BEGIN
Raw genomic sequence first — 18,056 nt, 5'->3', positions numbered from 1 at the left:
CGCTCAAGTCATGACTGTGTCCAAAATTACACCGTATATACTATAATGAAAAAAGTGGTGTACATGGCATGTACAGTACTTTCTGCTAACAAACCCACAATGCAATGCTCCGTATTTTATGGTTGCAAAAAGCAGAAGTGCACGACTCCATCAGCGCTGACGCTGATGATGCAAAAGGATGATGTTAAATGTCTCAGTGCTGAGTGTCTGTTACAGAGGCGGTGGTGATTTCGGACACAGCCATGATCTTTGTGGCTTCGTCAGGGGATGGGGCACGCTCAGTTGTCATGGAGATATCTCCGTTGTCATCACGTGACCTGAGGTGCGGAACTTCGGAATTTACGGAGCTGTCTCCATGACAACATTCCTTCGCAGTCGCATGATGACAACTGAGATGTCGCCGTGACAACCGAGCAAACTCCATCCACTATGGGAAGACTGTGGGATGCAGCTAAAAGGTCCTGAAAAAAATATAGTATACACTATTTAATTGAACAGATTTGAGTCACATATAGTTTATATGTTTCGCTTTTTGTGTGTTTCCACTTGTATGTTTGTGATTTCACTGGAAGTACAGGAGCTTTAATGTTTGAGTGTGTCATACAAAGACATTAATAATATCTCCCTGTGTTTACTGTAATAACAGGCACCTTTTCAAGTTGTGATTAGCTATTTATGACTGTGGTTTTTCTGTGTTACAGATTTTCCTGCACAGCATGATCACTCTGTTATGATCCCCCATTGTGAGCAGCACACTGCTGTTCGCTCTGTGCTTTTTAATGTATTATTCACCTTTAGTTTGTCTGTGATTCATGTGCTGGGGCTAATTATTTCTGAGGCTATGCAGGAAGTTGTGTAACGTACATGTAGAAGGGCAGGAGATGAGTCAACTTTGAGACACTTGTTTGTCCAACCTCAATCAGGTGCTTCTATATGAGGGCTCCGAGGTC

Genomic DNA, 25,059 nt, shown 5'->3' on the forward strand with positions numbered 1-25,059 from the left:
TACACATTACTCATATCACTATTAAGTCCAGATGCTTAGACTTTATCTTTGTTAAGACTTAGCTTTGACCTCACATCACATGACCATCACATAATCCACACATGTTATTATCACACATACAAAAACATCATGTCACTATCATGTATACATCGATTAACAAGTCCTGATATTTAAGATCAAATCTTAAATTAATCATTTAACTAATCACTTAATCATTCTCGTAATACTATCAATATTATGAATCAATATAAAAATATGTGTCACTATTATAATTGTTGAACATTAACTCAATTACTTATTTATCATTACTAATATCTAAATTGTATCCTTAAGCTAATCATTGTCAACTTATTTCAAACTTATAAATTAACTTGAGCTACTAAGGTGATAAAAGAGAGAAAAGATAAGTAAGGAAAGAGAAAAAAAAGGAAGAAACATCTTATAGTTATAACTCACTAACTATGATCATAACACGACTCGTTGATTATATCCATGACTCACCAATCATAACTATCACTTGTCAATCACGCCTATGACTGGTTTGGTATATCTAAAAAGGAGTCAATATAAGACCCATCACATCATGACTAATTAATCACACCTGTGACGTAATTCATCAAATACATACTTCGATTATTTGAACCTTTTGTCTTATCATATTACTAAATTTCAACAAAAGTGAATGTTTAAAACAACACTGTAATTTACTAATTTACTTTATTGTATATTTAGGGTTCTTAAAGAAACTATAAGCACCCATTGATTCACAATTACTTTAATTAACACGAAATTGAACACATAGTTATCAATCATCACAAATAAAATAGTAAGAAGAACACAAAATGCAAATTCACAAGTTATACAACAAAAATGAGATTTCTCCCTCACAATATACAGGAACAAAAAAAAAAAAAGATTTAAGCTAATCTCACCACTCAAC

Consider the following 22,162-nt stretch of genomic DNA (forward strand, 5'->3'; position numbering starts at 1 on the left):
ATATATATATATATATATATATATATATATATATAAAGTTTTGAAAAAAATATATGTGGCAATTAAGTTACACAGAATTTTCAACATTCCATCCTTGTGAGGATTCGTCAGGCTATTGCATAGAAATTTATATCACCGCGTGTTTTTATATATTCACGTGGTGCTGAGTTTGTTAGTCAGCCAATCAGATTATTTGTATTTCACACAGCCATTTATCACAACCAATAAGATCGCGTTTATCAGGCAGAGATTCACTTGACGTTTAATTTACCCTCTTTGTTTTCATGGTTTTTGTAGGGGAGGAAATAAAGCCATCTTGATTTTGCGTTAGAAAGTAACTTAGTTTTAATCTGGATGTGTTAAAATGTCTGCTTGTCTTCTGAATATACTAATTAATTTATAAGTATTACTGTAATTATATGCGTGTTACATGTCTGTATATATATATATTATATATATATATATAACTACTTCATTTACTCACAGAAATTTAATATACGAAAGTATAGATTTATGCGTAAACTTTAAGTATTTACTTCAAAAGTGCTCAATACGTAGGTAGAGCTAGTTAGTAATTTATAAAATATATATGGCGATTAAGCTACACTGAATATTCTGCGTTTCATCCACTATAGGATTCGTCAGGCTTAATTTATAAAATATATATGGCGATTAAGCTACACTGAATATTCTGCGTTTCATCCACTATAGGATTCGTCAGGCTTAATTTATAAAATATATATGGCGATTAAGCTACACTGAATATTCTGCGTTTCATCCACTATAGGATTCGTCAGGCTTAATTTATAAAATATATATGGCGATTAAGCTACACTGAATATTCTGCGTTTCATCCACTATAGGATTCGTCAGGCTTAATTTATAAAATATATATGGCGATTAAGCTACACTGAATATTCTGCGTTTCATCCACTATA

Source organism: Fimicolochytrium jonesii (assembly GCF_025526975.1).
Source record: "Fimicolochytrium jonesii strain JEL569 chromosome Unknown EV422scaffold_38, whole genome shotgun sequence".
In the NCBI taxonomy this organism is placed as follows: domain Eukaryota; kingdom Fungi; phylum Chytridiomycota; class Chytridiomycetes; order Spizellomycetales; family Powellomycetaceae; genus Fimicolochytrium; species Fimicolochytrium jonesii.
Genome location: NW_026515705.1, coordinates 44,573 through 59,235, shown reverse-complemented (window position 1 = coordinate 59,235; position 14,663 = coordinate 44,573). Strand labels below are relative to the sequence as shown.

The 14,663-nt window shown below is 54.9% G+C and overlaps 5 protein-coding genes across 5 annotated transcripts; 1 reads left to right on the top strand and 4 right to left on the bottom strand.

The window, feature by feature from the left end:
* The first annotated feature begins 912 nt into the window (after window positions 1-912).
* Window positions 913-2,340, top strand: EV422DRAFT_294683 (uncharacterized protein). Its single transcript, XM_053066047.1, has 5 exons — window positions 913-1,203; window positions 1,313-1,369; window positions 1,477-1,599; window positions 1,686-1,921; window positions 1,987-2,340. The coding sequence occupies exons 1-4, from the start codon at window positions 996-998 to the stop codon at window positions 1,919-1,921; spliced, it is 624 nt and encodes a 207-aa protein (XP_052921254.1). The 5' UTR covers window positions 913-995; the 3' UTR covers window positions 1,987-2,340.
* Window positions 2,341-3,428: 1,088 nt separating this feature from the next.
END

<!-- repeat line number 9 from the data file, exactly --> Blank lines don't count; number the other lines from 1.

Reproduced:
In the NCBI taxonomy this organism is placed as follows: domain Eukaryota; kingdom Fungi; phylum Chytridiomycota; class Chytridiomycetes; order Spizellomycetales; family Powellomycetaceae; genus Fimicolochytrium; species Fimicolochytrium jonesii.